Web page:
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After Attica: The Prison Portraits of Neil Rappaport. Photographs by Neil Rappaport 1971-1974. Text by Suzanne Rappaport.  Interviews by the Erica Heilman

After Attica

The Prison Portraits of Neil Rappaport, 1971-1974

Vermont Folklife Center
Vision & Voice Documentary Workspace
88 Main Street, Middlebury, VT 05753
(802) 388-4964
September 11, 2009 – December 4, 2009

"With the exception of the Indian massacres in the late 19th century, the State Police assault which ended the four-day prison uprising was the bloodiest one-day encounter between Americans since the Civil War" – (The Official Report of the New York State Special Commission on Attica).

Just as the Attica prison uprising focused public attention on life inside US prisons making the invisible visible, the lens of documentary inquiry can do exactly the same. This exhibit brings together portraits created by Neil Rappaport between 1971 and 1974 in the Great Meadow Correctional Facility, a maximum security prison in Comstock, New York, and interviews conducted by Erica Heilman over the past two years with young men in Vermont's Return House program who are making the transition from imprisonment to everyday life. These are markedly different populations from different eras and at different locations, but the experiences of both groups of men are in some ways remarkably similar.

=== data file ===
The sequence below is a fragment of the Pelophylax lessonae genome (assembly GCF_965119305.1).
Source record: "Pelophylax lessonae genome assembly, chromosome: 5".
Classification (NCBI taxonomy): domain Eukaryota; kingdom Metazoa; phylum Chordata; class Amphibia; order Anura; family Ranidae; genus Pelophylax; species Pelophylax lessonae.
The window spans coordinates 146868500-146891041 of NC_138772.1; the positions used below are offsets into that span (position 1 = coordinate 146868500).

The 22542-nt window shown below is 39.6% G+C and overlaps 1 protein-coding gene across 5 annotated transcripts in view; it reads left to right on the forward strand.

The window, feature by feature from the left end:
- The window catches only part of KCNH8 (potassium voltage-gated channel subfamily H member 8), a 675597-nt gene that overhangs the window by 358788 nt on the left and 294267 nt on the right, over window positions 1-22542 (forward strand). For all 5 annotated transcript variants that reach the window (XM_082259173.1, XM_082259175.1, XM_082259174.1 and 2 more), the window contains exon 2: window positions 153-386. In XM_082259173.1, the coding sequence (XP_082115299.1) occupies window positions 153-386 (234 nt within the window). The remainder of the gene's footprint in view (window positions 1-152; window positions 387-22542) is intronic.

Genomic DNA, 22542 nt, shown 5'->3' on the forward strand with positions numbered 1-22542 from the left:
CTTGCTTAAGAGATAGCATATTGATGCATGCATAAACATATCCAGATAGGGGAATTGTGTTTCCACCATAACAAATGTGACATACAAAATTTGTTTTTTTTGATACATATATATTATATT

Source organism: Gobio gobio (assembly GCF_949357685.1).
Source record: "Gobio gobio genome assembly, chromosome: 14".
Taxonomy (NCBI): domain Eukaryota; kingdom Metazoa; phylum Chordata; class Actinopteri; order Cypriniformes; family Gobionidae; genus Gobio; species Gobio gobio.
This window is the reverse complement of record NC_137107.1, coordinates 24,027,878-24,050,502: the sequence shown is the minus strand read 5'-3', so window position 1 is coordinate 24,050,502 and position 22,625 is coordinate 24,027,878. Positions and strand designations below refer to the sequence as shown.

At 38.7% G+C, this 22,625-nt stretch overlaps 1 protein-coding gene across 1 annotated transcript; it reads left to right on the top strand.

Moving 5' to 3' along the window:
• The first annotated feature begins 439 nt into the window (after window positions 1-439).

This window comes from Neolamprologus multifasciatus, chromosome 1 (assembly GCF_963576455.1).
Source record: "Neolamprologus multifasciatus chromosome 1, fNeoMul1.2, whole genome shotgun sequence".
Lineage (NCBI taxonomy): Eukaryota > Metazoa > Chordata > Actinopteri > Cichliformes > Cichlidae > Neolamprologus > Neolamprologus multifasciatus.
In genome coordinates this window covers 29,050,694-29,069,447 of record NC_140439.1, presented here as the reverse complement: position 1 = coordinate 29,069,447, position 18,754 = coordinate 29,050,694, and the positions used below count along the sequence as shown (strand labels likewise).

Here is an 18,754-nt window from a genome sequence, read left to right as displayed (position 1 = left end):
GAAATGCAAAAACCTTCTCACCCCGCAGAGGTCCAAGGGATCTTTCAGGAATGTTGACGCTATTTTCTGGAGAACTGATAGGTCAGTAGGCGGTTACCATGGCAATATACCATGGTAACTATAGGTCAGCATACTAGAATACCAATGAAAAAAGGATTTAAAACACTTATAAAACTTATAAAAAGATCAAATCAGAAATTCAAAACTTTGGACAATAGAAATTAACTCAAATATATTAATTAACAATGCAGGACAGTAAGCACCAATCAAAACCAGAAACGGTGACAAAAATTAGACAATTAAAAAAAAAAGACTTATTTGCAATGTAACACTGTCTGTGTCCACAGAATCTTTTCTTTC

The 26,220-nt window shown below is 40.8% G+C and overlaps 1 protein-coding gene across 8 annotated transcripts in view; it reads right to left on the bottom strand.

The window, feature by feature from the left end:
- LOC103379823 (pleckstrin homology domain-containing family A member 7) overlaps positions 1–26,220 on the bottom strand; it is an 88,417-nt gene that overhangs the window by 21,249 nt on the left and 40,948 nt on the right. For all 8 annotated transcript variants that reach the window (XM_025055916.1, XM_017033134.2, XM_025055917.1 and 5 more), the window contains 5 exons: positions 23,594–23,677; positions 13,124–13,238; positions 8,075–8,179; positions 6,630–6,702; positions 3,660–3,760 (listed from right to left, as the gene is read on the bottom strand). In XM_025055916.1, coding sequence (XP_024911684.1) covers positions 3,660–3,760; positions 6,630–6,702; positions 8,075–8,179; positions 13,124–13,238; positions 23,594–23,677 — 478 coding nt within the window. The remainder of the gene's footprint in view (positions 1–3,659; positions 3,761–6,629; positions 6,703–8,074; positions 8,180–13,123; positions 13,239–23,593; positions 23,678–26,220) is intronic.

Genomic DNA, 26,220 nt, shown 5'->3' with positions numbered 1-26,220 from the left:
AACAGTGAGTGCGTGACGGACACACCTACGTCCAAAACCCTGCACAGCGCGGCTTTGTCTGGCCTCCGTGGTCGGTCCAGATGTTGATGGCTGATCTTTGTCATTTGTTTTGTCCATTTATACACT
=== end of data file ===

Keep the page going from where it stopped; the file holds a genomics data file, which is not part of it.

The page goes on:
Rappaport's photographs and Heilman's audio each represent a complete body of work that tells its own story. Yet these stories are parallel and when brought together there are unexpected resonances. With 2.3 million people in prison in this country, one person in every hundred, the US has the highest rate of incarceration in the world. Through the lives of the men featured in both image and sound this exhibit opens a window into the experience of incarceration and the American penal system in order to stimulate dialogue around a social issue that—visibly or invisibly—affects and touches the lives of us all.

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